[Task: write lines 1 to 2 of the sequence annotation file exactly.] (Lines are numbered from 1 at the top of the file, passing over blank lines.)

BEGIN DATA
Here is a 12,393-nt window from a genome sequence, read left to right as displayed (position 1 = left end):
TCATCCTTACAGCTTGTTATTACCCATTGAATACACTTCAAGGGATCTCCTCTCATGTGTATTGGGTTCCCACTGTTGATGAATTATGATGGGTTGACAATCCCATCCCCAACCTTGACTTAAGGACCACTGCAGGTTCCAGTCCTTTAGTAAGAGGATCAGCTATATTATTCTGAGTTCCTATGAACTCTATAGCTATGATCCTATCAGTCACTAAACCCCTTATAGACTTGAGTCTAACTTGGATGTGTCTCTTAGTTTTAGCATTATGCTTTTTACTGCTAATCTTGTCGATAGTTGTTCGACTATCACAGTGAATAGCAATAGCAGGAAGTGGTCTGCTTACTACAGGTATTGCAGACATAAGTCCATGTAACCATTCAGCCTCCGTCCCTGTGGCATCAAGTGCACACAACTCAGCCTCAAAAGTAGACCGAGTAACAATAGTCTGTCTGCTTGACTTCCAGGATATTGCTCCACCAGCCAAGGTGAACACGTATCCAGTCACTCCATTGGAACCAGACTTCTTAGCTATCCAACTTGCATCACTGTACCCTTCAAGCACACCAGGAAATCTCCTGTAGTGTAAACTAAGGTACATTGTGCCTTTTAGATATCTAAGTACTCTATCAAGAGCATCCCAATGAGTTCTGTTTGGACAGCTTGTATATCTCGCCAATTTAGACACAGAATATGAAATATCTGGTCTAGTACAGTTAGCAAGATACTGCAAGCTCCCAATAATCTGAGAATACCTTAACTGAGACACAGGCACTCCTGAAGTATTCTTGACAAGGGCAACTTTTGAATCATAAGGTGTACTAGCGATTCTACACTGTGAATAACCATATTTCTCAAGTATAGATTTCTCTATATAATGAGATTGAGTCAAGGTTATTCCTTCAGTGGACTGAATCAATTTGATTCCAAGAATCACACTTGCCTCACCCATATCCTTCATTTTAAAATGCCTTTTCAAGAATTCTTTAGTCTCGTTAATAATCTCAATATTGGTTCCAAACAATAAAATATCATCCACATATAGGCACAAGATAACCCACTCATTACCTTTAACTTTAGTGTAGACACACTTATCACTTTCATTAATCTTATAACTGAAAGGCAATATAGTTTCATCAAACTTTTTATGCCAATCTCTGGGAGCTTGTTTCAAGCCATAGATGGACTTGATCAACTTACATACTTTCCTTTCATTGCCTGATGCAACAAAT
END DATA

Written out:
Here is a 12,393-nt window from a genome sequence, read left to right as displayed (position 1 = left end):
TCATCCTTACAGCTTGTTATTACCCATTGAATACACTTCAAGGGATCTCCTCTCATGTGTATTGGGTTCCCACTGTTGATGAATTATGATGGGTTGACAATCCCATCCCCAACCTTGACTTAAGGACCACTGCAGGTTCCAGTCCTTTAGTAAGAGGATCAGCTATATTATTCTGAGTTCCTATGAACTCTATAGCTATGATCCTATCAGTCACTAAACCCCTTATAGACTTGAGTCTAACTTGGATGTGTCTCTTAGTTTTAGCATTATGCTTTTTACTGCTAATCTTGTCGATAGTTGTTCGACTATCACAGTGAATAGCAATAGCAGGAAGTGGTCTGCTTACTACAGGTATTGCAGACATAAGTCCATGTAACCATTCAGCCTCCGTCCCTGTGGCATCAAGTGCACACAACTCAGCCTCAAAAGTAGACCGAGTAACAATAGTCTGTCTGCTTGACTTCCAGGATATTGCTCCACCAGCCAAGGTGAACACGTATCCAGTCACTCCATTGGAACCAGACTTCTTAGCTATCCAACTTGCATCACTGTACCCTTCAAGCACACCAGGAAATCTCCTGTAGTGTAAACTAAGGTACATTGTGCCTTTTAGATATCTAAGTACTCTATCAAGAGCATCCCAATGAGTTCTGTTTGGACAGCTTGTATATCTCGCCAATTTAGACACAGAATATGAAATATCTGGTCTAGTACAGTTAGCAAGATACTGCAAGCTCCCAATAATCTGAGAATACCTTAACTGAGACACAGGCACTCCTGAAGTATTCTTGACAAGGGCAACTTTTGAATCATAAGGTGTACTAGCGATTCTACACTGTGAATAACCATATTTCTCAAGTATAGATTTCTCTATATAATGAGATTGAGTCAAGGTTATTCCTTCAGTGGACTGAATCAATTTGATTCCAAGAATCACACTTGCCTCACCCATATCCTTCATTTTAAAATGCCTTTTCAAGAATTCTTTAGTCTCGTTAATAATCTCAATATTGGTTCCAAACAATAAAATATCATCCACATATAGGCACAAGATAACCCACTCATTACCTTTAACTTTAGTGTAGACACACTTATCACTTTCATTAATCTTATAACTGAAAGGCAATATAGTTTCATCAAACTTTTTATGCCAATCTCTGGGAGCTTGTTTCAAGCCATAGATGGACTTGATCAACTTACATACTTTCCTTTCATTGCCTGATGCAACAAAT